Reena, Kasumi: San Pedro different to the Machigenga drug? It was pretty bitter with the consistency of snot. Not recommended. And a lot weaker that the potent mix I had with the Machigenga shaman – in the Amazon, I think I tripped for 4 days, this was 12hours or so… and fortunately no imaginary cats this time.. but I did end up back in Nazca town in the middle of the night, having a few drinks with a gaudy band of transvestites who turned out to be hairdressers (I was assured the following morning, that was NOT my imagination playing tricks on me, but advised to stay out of the hairdressing salons after that ;-))

Martin: Testicles taste: well not wanting to spoil the fun for you – try them yourself!

Martin: Fear for your life: usually not, and a couple of times in the making of this series – but only for a few passing seconds when the fear gets the better of me.

Martin: back home? The one thing I miss and look forward to the most, is hanging out with friends and family. Too much time on the road makes this tricky.

Martin: Pets: nope. Although I did have a tabby cat called Octopussy as a kid – he was leading the way when I imagined hundreds of domestic cats whilst tripping with a Machigenga shaman last year.

Martin: Keep in touch with Mark? On and off – we’ve been through a lot together and whilst we’re now doing different things, we’ll always be bought together by those incredible shared experiences with the Kombai, Mek and Machigenga.

Glenda: Ceremonies at particular times of the year? Not as far as we know but its difficult to know. If anything I imagine that they would have been more often during the dry seasons when they needed to ask their Gods for rain, although it was dry most of the time in the desert! Camelot? May be next series!

Carmen: flat mountains in Nazca: I think there is a geological answer to that one that I don’t know… although there are flat mountains all around the world… Table Mountain in Cape Town, South Africa…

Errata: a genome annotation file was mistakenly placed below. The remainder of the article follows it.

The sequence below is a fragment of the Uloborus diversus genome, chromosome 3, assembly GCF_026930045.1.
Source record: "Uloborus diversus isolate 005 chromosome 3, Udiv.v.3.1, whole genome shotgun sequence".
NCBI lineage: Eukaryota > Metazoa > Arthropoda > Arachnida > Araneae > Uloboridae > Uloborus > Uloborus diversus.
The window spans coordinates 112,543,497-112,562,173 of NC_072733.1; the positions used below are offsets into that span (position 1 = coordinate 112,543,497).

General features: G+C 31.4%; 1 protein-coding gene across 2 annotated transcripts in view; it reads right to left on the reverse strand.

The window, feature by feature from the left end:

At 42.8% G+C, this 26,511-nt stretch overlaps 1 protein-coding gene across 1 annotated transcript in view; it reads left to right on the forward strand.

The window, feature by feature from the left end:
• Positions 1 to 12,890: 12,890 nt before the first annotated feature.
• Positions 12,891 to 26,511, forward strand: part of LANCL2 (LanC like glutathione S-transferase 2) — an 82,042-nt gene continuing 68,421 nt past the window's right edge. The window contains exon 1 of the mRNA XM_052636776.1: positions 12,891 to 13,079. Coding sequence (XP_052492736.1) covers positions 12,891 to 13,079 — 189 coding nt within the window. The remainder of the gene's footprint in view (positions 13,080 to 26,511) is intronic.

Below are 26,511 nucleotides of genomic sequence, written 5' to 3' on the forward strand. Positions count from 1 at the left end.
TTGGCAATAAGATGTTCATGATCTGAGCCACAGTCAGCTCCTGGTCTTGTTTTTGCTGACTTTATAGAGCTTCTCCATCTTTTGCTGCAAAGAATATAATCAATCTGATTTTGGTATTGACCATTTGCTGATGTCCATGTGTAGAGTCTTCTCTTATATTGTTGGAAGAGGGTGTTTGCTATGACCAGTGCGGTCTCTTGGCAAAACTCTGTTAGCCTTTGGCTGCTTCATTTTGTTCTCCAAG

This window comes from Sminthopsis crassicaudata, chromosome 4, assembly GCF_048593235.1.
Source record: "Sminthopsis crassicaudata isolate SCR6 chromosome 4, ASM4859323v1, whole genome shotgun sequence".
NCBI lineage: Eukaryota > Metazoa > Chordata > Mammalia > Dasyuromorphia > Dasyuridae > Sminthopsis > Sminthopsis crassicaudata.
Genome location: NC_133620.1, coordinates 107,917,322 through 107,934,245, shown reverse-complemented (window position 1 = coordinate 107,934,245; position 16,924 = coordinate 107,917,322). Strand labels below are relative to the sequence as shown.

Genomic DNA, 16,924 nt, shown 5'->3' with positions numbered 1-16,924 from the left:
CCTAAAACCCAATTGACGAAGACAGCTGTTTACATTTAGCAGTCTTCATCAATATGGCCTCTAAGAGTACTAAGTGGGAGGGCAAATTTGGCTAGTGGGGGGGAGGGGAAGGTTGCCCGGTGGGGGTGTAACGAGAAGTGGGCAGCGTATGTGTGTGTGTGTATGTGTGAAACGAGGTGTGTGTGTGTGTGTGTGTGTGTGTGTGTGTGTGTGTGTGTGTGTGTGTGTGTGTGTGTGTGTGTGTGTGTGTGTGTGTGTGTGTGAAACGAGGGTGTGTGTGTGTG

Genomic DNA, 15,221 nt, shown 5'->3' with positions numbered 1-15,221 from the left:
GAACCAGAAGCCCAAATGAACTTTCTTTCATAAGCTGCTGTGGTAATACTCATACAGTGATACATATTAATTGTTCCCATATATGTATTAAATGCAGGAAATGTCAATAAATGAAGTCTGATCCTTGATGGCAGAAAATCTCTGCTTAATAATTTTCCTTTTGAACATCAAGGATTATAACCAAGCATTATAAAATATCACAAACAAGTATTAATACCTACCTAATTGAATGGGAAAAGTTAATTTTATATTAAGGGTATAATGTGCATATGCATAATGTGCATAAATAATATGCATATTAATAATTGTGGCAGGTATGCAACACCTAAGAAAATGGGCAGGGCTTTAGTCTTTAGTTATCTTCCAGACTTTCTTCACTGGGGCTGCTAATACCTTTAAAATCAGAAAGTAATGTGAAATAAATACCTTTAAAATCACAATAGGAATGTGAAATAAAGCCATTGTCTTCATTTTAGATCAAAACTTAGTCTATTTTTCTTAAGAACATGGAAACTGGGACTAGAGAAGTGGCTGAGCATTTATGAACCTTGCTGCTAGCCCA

Carmen: Impact of San Pedro: the drug would have certainly altered their state… and this is the traditional use of drugs in the ancient world – to aid transformation and access the spirit world. So without being able to prove it, I can postulate that it would have been key to their relationship with the lines, the creation of the lines and their interaction – the ceremonial acts were an expression of their spirituality and perhaps even a way for them to communicate their spiritual thoughts or even engage with their spirit world. But unfortunately, without being able to prove it, we’re getting into the realm of fantasy, projection and imagination… where it is all possible! However, there is some evidence of soot and carbon deposits on the lines that they would have been used during the night, perhaps by torch-light processions and in fact the practice of ceremonial procession both during the day and night is something that was and still is practiced by Andean peoples before and after the Nazca.

Lissa: Do you think the same theory also applies to other geoglyphs in other parts of the world? Not sure – I think we’d need to examine them on a case by case basis. Although I would speculate that there is some similarities in methods of expression, although presumably for different reasons.

Lissa: Nazca Farmers Plant in their farms? To be honest I don’t know! But the original home of the potato is peru, some may be potatos!

Lissa: San Pedro duration: 12 hours!

Lissa: Inca heads? – ‘cone-heads’? Although the practice of binding skulls to elongate their shapes was practices by the Nazca and other neighbouring ancient Andean Peoples. Although I haven’t seen them anywhere else.

11 Responses to “Ark of the Covenant, Nazca etc: Some questions answered…”

  1. Amanda Says:

    Hi olly,
    i just want to say thanks for the response to my soul searchful question. I am so full of curiostiy that i find sometimes that is the problem with me. i cant contain myself, and it makes people feel the need to lock me in a room in order to drain out the noise! Like your parents, my own mom and dad push me towards wanting things that will make my life more worth while. I get my curiosity from my father, he is one of those philosophical Cuban men who stare into space, smoking a cigar, until they finally have the answer to thier problems, and my mother has taught me that humility, although it can be your enemy, it can always be a true friend. I guess i dont have to go to some fancy school and major in journalism in order to accomplish my dream. so thanks again olly, and best wishes to you and your accomplishments!
    Amanda

  2. Glenda Says: